Wednesday, April 23, 2008

Full Frontal Feminism: A Young Woman’s Guide to Why Feminism Matters.

Jessica Valenti
(Seal Press, 2007, 256pp, RRP £7.88)

Full Frontal Feminism (FFF) is the first book from Jessica Valenti’s. Best known for founding the online feminist blog ‘’, Valenti’s credentials run much deeper including work for organisations such as Pro-Choice America and Planned Parenthood. FFF has received its fair share of controversy, starting with the choice of front cover. Book covers are designed to grab your attention and this fits the bill, pulling you in with a bare, slim female torso emblazoned across the front. Book covers also tend to suggest something regarding the contents of the book and the question here is why choose an image of a nameless (not to mention headless!) female body for a book tackling feminist issues such as debates surrounding beauty and body size? FFF covers a lot of ground in its 256 pages. Meanings of feminism, sex, popular culture, politics, violence against women, reproductive rights, work and employment, relationships, feminism in history, men and feminism, beauty and (rather too briefly) academic feminism are all covered. There is also a chapter of useful resources at the back of the book which gives it a real action-promoting feel.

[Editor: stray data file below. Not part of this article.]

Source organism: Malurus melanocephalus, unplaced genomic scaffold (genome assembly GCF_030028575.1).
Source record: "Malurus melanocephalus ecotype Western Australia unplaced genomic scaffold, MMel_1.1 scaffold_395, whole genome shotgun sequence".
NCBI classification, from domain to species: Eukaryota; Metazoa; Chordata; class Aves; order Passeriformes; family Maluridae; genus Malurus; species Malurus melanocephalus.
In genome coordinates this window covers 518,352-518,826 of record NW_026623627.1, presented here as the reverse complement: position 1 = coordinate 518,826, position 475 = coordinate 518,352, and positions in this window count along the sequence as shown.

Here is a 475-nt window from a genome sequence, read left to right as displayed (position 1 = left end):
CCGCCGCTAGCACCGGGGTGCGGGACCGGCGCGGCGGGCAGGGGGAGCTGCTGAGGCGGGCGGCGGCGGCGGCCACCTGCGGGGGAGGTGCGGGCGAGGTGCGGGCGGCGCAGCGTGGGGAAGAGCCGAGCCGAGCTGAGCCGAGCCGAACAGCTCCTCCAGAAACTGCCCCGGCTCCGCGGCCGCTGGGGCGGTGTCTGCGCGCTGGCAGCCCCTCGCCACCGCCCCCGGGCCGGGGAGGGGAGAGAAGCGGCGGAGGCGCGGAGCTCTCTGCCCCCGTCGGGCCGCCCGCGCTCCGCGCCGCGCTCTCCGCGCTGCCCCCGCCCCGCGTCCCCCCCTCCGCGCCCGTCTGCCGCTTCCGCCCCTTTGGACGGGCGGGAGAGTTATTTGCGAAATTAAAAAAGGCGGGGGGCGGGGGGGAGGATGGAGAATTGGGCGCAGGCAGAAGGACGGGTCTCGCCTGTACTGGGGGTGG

Valenti provides a fresh feel to some long debated and challenged ideas and openly also acknowledges oppression can be multiple, multilayered and experienced differently by different women. She has tried to be inclusive throughout, considering women outside of the white, middle-class, heterosexual box (something which a lot of feminist authors I’ve read tend not to consider). The style of the book (conversational and packed full with profanities and American slang) reflects the fact that it is a quick-fire introduction to feminism for young women and, in particular, young women who may have been put off by it previously. This is where the book excels as it tackles some serious issues yet maintains a down-to-earth and often light-hearted approach throughout.

Reviewed by Laura Way

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